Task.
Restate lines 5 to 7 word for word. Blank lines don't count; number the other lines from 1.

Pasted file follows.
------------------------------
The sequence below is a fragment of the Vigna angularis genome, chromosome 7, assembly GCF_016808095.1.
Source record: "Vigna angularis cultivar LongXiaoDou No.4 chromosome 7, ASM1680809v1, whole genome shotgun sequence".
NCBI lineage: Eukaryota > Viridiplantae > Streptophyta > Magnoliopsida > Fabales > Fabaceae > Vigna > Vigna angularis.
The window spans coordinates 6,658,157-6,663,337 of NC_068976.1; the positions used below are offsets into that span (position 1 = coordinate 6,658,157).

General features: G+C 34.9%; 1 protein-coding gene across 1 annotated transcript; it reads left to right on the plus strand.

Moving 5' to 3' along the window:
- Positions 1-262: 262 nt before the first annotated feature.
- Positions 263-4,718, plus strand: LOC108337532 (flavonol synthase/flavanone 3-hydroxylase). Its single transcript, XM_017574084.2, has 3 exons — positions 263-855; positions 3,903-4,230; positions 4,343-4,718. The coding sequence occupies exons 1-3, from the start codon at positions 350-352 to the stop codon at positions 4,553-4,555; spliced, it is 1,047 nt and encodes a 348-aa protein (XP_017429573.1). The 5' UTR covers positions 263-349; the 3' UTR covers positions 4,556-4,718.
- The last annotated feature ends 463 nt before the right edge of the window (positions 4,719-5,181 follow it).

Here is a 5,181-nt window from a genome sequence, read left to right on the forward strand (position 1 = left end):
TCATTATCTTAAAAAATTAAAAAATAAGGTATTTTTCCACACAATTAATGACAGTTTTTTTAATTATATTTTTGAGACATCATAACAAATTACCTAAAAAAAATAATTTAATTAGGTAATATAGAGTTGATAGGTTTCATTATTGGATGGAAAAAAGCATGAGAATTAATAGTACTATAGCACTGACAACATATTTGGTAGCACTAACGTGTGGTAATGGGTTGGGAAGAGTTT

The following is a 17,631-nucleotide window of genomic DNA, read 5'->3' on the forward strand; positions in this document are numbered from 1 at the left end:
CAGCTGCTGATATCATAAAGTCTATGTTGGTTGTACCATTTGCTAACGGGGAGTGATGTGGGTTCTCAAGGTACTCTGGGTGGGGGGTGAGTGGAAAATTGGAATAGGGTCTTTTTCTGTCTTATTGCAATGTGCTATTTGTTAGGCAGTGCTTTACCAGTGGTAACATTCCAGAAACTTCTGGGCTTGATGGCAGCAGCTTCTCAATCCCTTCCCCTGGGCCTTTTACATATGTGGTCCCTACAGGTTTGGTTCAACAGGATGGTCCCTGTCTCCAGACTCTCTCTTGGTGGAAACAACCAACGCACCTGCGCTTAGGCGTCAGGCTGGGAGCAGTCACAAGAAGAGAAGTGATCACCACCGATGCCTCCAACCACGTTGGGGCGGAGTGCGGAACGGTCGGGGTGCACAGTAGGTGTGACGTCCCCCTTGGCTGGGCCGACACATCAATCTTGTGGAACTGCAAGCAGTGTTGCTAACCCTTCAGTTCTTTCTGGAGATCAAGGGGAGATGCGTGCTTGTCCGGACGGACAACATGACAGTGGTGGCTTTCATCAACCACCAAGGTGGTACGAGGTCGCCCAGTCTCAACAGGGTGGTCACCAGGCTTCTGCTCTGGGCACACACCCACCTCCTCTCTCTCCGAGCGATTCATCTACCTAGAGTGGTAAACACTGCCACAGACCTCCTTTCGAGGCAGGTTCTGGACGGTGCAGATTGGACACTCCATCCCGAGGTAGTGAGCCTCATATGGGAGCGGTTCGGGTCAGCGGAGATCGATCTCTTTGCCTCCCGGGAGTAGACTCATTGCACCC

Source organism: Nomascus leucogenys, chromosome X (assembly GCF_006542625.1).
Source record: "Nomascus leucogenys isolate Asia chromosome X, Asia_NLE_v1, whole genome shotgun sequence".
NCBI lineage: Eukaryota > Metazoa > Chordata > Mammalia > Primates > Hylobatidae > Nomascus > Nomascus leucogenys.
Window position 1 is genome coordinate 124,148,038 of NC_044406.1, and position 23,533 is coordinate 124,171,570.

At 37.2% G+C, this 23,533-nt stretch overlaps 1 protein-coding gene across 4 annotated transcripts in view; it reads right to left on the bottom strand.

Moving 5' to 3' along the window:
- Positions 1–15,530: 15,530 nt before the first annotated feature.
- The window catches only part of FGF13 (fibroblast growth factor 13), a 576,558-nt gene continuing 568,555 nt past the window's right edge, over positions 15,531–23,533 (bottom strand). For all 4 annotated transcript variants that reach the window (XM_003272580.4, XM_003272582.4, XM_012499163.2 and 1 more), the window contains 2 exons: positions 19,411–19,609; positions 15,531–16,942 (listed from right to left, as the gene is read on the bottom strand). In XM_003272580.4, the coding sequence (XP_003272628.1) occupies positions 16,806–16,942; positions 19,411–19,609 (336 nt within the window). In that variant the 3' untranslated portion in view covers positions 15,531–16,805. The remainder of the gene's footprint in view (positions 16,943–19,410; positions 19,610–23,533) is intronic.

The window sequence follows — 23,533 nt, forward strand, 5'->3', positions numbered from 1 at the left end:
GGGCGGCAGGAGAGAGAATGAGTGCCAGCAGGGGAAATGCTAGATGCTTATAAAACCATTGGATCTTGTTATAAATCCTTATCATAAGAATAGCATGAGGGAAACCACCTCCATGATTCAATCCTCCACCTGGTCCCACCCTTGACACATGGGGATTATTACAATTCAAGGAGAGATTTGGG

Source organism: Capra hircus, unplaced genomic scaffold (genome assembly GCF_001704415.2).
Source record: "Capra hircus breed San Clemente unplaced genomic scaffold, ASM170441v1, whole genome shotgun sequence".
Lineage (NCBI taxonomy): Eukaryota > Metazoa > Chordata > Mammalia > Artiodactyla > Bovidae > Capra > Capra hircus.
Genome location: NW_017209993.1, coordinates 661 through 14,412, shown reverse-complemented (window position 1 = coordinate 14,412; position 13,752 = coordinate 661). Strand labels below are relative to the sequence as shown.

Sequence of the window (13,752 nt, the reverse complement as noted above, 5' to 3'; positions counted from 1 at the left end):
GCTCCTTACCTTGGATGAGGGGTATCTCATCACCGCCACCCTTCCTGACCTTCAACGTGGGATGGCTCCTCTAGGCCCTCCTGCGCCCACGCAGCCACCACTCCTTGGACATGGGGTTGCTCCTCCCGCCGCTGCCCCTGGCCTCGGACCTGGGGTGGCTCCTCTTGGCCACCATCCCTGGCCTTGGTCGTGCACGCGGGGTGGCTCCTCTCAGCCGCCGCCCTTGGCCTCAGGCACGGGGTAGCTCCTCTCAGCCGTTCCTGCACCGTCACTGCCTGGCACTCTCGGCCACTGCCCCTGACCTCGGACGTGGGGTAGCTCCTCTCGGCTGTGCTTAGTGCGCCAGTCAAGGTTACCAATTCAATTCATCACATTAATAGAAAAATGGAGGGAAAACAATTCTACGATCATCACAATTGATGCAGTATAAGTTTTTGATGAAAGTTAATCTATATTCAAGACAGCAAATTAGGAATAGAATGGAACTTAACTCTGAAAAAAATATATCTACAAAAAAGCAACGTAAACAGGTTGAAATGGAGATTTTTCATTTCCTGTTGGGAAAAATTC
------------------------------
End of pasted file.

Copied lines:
General features: G+C 34.9%; 1 protein-coding gene across 1 annotated transcript; it reads left to right on the plus strand.

Moving 5' to 3' along the window:
- Positions 1-262: 262 nt before the first annotated feature.